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The free fire camp teaches young women fire service skills including wildland safety, fire hose use and more.

PMG PHOTO: JONATHAN VILLAGOMEZ - From left to right, Linda Casey, Maddi Ball, Rose Amberwood, Sorelle Bregman and Cierah Binder got the opportunity to check out the inside of a fire engine during the three-day Metro Fire Camp.Campers in Sherwood spent this past weekend learning and practicing important skills — after all, they will need them in one of society's most challenging, and recently relevant, professions.

PMG PHOTO: JONATHAN VILLAGOMEZ - Sofia Sorokina (left) and Sydney Sims (right) wrap up their 'smokey packs' in an exercise at the Tualatin Valley Fire & Rescue training facility in Sherwood.The Portland Metro Fire Camp was held this weekend at the Tualatin Valley Fire & Rescue Training Center in Sherwood. A second camp experience will take place in late August in Portland.

The camp is run by all-female firefighters, and attendees are young women aged 16 to 21. On July 30, the total headcount was 35 campers, according to TVF&R spokesperson Kim Haughn.

PMG PHOTO: JONATHAN VILLAGOMEZ - Pari McDonald (left) and Belle Raeburn (right) use a Halligan and a flat head axe to leverage a door open.The campers spent the weekend learning in classrooms from professionals and practicing skills like fire hose operation, wildland firefighting safety, fire hydrant use and more. They dressed in professional-grade gear, including boots, long pants with suspenders, helmets and gloves, and eye protection, depending on the activity.

TVF&R's training center provides ample space for the different activities. Haughn described the property as like an "adult playground."

Emily VanMeter is a lieutenant paramedic with TVF&R, and in her role as incident command for the fire camp, she watched over camper and counselor safety and ensured everything ran smoothly.

PMG PHOTO: JONATHAN VILLAGOMEZ - Emily VanMeter, a lieutenant paramedic with Tualatin Valley Fire & Rescue, served as incident command for the camp.VanMeter said firefighting didn't seem like a realistic career for her at a young age, and she didn't join the fire service until she was 33. She didn't grow up familiar with firefighting, and it was never introduced to her as something she could do.

"It was always kind of a guy's job. That's what you see in the media," VanMeter said. "And then when you see the engines and the trucks driving around, it's all a bunch of dudes.

"I think the camp became an opportunity to teach young girls that it is an opportunity for them and it is a career."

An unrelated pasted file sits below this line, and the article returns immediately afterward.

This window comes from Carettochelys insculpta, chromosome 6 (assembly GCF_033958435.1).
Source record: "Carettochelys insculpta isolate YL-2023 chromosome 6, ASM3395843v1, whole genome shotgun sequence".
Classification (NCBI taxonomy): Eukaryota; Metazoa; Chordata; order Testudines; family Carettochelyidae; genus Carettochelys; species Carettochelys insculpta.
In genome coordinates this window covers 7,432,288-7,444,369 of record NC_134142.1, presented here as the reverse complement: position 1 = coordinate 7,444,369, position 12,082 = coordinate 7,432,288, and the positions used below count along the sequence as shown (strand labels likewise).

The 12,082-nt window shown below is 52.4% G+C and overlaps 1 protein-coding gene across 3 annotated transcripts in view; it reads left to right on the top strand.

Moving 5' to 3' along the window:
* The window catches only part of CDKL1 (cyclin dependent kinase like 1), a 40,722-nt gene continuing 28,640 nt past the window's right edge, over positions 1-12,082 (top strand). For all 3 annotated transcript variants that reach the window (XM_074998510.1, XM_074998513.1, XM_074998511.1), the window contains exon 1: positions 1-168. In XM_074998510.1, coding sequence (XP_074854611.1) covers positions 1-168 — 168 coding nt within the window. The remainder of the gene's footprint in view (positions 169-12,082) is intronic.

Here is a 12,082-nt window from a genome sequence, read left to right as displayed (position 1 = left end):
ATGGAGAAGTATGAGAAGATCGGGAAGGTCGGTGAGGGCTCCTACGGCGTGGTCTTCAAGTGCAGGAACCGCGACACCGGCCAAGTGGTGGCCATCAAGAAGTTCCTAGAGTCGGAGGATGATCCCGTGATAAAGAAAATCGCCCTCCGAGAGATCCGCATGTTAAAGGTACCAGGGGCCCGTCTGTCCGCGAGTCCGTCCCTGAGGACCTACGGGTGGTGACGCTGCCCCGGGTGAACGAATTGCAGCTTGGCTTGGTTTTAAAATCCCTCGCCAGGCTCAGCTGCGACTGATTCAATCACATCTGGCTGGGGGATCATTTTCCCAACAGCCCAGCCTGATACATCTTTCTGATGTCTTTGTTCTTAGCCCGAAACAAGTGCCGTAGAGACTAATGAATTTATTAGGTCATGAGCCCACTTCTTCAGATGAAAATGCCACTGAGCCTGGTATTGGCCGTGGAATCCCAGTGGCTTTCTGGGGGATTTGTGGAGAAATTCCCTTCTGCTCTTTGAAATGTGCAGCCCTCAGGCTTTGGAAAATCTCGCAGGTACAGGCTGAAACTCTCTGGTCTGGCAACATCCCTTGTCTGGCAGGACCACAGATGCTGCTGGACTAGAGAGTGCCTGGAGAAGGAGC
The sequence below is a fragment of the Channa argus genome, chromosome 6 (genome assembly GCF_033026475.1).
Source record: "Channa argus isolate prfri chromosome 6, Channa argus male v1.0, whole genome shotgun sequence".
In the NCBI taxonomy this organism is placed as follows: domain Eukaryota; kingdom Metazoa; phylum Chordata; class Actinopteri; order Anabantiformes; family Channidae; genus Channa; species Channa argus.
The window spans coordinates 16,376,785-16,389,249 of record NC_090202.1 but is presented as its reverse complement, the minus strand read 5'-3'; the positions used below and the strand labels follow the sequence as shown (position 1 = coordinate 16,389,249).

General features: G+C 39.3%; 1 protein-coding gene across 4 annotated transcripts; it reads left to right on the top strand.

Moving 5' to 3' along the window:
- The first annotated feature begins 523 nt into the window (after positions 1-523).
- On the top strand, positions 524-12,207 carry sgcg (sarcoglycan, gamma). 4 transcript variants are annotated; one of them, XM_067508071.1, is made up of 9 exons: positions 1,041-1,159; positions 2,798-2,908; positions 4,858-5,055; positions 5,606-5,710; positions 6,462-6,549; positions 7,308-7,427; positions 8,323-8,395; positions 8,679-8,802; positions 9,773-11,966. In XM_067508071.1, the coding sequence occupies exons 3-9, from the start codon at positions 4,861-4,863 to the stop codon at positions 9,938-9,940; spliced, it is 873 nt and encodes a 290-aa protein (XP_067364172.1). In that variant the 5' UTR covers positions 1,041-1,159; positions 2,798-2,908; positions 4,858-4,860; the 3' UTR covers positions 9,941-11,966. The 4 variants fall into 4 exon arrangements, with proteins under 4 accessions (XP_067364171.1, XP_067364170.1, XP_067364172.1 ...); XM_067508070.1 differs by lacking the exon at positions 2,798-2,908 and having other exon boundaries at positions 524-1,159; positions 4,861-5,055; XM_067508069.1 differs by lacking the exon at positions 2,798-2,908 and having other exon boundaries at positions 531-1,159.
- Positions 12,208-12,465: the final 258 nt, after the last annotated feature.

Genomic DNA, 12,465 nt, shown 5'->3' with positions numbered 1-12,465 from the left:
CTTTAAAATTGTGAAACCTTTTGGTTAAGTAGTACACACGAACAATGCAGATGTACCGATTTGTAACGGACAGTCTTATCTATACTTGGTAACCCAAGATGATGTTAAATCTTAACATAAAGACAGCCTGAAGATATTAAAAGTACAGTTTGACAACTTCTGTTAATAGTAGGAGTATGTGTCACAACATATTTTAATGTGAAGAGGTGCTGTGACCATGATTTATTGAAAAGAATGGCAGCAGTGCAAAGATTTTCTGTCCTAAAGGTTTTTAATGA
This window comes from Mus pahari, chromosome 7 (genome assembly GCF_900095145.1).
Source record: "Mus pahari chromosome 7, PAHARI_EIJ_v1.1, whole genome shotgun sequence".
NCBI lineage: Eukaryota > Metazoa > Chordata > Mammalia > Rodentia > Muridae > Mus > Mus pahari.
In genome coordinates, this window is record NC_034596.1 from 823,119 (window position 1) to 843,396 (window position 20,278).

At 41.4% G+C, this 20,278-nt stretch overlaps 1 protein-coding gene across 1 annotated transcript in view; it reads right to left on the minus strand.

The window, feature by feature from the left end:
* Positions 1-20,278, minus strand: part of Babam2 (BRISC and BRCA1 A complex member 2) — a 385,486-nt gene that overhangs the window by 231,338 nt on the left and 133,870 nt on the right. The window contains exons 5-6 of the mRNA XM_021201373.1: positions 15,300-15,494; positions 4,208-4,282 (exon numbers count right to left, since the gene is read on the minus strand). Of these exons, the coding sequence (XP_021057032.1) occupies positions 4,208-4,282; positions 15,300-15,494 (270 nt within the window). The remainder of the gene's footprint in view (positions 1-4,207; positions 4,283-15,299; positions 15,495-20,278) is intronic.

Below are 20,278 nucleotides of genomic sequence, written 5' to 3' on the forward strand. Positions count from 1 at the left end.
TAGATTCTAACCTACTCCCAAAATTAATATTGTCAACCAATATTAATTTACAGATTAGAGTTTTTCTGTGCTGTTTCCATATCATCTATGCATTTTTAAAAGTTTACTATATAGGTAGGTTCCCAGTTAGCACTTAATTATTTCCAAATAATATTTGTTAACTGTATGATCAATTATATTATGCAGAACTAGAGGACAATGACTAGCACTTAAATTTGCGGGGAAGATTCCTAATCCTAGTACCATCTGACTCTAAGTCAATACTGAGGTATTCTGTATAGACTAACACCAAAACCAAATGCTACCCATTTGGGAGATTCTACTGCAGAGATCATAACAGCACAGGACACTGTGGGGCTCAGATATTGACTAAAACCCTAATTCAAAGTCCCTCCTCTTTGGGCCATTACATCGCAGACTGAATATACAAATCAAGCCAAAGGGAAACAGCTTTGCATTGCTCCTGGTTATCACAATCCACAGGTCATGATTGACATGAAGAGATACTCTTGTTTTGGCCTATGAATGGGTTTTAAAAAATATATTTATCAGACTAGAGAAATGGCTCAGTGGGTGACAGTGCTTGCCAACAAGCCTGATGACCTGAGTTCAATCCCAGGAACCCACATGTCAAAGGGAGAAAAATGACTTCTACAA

Venus Howard started as a camper in 2018. Then, she got an internship with Hood River Fire & EMS and an opportunity to be a counselor at the fire camp this year. PMG PHOTO: JONATHAN VILLAGOMEZ - Venus Howard, who was a previous camp attendee in 2018, is now a counselor at the Metro Fire Camp. She is currently an intern at Hood River Fire & EMS.Howard said that, as a woman in the industry, she feels like she's one of the pioneers starting something new.

There are definitely differences between people in the field, whether it's race, gender or something else, Howard said, but one of the biggest reasons she enjoys firefighting is the people with whom she works.

"The thing is, with those differences, they're not barriers. You learn to really listen and understand people," Howard said. "I feel like that when you're different in a field, it opens up the door to listen, respect and understand people."

If you're having a hard time in your job or career, Howard said, "keep on going."

The fire camp is also a great opportunity for young women to build confidence, VanMeter said — confidence in their own lives and to feel empowered to choose the career they want, even if it's a male-dominated field.

PMG PHOTO: JONATHAN VILLAGOMEZ - From left to right, Tara Richey, Hannah Watson and Sofia Sorokina finish a chainsaw startup exercise.

"Remembering when we were that age, you tend to be very self-conscious and worried about what people think. And when we all grew up, we never had anything like it. There was no girls camp for fire," VanMeter said.

Attendees were enjoying the camp on Friday, too.

PMG PHOTO: JONATHAN VILLAGOMEZ - Kylah Hansen uses a fire hose during her first day of Metro Fire Camp training on July 30."(Firefighting is) not something that's talked about a lot for young women, and so this is just the coolest opportunity to not only be around other people who want to do similar things that I do, but also be taught by a whole group of just really, really cool people," said camper Maya McDonald.

Abby McIlraith said she's possibly interested in pursing firefighting one day, and the camp helped to show her what it's like and "sort of made it a reality, that it's a realistic career path."

For a few of the young women, their favorite activities were ones that regular civilians might not get a chance to do. Some of the activities brought them onto rooftops with axes or behind steel doors equipped with a pry tool called a Halligan.

"It feels super-badass," McIlraith said.PMG PHOTO: JONATHAN VILLAGOMEZ - The yearly Metro Fire Camp is back after a year's hiatus. Tualatin Valley Fire & Rescue holds a three-day camp, led entirely by female firefighters, for young woman between the ages of 18 to 20 years old where they get hands-on firefighter training.

Editor's note: A previous version of this story misspelled the first name of a camp participant. Her name is Cierah Binder. The story has been corrected.


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